For about a year prior to the Fittest Loser Challenge, I ran as a way to bolster weight loss.
I used to think of it as a simple sport. I'd slip into a pair of jogging pants and a sports top, slap on a pair of weathered athletic shoes and hit the pavement. Of course, I often returned home dripping wet, with achy feet and not a real good idea of how to monitor or improve my speed or endurance.
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I didn't know that there were measurable ways to track my progress and to build up my heart rate. At most, I might've taken a pedometer with me to mark mile points.
As part of the Challenge this season, we received a few goodies. Among them was a Polar Heart Rate Monitor.
What a tool.
I'm sure I don't know all of its capabilities yet. But at the beginning of the challenge, my trainer Joshua Steckler had me run on the treadmill while I was wearing the monitor to figure out my target heart rate, the rate at which my heart works at its maximum.
Once that number was determined, I used it to measure how hard I was working at the fitness studio, in my zumba class, on the treadmill, on elliptical trainer and elsewhere.
But I found that it was most useful when I run, as it is then when I can tell if I am just jogging along effortlessly or giving my heart a workout.
This season, boot camp instructor Brad Parotto doubled as running coach, too. He helped us to prepare to participate in the DuPage Human Race 5K Run this past weekend.
Parotto outlined running "homework" for us to complete weekly that showed minutes to run, rest and walk in order to build up our speed and stamina.
I never had fitness homework before, so I was curious as to how this, along with my now-intense workouts at Push Fitness, would benefit my run time during the race.
Before the challenge, I had participated in two 5Ks. The first I ran in 42 minutes (a 14-minute mile) and the second in just under 39 minutes (13-minute mile).
While this most recent score wasn't record-breaking, my time improved. I ran it in just over 35 minutes (11.5-minute mile).
I would say another goody, my new Brooks Glycerin 11 Women's Running Shoes deserve some credit. I picked up these new runners at Dick Pond Athletics. I can attest that my feet were comfy in these airy, mesh-topped shoes and felt like they were floating -- most of the time during the race.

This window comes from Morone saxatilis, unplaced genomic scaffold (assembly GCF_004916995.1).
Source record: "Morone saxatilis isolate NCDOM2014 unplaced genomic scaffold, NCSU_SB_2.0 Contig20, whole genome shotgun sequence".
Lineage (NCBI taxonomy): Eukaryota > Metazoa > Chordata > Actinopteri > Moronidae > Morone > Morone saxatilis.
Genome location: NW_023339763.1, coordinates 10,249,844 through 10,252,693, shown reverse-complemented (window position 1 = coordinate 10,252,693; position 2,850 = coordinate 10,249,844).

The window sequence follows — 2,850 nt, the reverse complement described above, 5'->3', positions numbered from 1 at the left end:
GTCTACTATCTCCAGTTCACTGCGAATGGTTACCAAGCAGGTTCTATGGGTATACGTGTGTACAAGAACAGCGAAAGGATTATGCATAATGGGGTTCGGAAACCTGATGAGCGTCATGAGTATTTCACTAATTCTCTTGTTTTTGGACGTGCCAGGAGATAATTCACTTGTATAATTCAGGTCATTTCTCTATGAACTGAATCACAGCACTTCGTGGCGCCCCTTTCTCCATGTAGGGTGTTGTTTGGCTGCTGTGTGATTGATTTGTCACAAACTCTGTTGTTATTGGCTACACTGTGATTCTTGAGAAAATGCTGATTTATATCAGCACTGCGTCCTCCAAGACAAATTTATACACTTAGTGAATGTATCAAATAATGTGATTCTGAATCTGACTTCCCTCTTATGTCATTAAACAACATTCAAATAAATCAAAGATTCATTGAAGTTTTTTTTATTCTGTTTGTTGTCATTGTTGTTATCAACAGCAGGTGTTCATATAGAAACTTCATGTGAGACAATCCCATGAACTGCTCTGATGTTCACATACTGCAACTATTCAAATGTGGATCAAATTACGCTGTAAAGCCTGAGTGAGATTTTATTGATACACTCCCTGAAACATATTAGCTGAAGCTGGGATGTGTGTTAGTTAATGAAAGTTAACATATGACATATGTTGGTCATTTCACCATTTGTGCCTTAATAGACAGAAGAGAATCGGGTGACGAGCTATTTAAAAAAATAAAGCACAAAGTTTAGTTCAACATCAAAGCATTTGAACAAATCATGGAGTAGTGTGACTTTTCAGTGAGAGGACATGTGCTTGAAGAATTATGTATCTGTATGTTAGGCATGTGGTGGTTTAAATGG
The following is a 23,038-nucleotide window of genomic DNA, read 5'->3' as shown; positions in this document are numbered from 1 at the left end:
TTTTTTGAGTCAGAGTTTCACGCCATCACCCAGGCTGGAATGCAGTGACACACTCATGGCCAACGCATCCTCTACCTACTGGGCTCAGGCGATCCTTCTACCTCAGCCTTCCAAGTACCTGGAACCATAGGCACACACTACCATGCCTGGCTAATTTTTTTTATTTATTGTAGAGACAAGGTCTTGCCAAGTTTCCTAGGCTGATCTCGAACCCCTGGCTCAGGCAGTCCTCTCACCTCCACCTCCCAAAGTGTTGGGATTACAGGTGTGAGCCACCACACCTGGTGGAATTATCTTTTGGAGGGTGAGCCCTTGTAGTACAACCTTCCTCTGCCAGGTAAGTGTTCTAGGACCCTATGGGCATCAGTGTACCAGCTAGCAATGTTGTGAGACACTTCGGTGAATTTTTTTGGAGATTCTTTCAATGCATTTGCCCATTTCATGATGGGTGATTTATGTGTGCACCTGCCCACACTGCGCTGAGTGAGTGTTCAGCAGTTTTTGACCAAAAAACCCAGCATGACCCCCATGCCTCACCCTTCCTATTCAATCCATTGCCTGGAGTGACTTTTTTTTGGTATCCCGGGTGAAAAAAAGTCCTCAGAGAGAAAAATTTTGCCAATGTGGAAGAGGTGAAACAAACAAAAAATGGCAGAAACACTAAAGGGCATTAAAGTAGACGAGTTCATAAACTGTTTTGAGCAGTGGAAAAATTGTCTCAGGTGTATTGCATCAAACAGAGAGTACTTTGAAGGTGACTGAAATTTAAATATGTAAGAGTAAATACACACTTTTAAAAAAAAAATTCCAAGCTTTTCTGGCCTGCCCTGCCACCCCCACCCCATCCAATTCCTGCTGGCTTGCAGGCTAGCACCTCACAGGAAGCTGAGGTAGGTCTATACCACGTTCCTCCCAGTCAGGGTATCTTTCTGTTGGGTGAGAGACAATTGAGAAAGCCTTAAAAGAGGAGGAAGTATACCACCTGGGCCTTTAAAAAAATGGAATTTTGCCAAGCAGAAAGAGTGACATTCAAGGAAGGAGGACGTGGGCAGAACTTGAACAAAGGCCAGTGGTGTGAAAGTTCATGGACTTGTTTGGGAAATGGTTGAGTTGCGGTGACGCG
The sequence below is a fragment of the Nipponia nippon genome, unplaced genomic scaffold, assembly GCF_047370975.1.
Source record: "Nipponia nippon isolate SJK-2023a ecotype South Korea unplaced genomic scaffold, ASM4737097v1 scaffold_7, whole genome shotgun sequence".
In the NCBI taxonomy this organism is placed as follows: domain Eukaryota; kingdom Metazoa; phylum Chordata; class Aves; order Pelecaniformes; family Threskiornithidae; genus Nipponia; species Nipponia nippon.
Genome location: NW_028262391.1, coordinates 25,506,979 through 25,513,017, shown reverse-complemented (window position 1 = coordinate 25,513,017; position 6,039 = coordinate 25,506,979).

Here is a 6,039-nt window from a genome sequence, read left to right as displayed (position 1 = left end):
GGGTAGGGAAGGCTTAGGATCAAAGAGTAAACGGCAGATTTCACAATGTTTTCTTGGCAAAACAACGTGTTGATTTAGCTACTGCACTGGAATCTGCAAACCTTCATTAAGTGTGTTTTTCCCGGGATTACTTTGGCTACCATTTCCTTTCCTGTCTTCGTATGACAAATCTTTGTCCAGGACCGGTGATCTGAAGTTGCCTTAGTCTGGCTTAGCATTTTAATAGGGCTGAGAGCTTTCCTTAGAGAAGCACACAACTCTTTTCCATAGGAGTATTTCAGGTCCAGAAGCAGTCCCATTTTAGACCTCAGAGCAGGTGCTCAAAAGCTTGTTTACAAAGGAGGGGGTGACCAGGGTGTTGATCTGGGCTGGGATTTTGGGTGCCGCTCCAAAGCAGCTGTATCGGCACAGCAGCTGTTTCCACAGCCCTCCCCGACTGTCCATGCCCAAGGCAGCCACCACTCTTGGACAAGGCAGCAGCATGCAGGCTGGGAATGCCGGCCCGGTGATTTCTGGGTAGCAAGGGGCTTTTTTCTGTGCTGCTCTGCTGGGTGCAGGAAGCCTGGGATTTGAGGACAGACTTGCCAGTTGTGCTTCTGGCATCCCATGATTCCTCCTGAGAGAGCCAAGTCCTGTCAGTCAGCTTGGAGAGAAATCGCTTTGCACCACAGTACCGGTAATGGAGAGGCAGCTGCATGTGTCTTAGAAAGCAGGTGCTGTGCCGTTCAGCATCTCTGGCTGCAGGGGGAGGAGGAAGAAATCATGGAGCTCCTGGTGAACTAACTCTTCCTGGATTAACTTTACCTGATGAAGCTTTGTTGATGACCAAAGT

But the biggest difference between this race and all others was having my trainer by my side.
Steckler kept time, watched my pace, informed me when hills were approaching and really made me want to push myself further than I had before.
Yet that didn't make the task easier. The hills were killers.
I ran faster than I would've liked to at points, and that darn finish line never seemed to appear when I was slowly losing steam after embracing a second wind. (In fact, I was certain that my legs were going to crumple beneath me before I got there.)
Once I passed the digital timer, I knew that I had beat my last 5K score but that it was not quite the 10-minute mile Steckler and I were aiming for.
It was only because of him, the contestants and all of the other trainers running alongside us that really encouraged me to fight through to the end.
Afterward, yes, my body ached, and it took a few minutes to catch my breath. But immediately the race became a bright spot, another fascinating memory to catalog about this fitness journey.
• Still a little achy, freelance writer and substitute teacher Lisa Jones Townsel is not deterred; she is already looking forward to beating her new time in another race.
Starting weight: 198
Current weight: 175
Weight lost: 23 pounds, 11.6 percent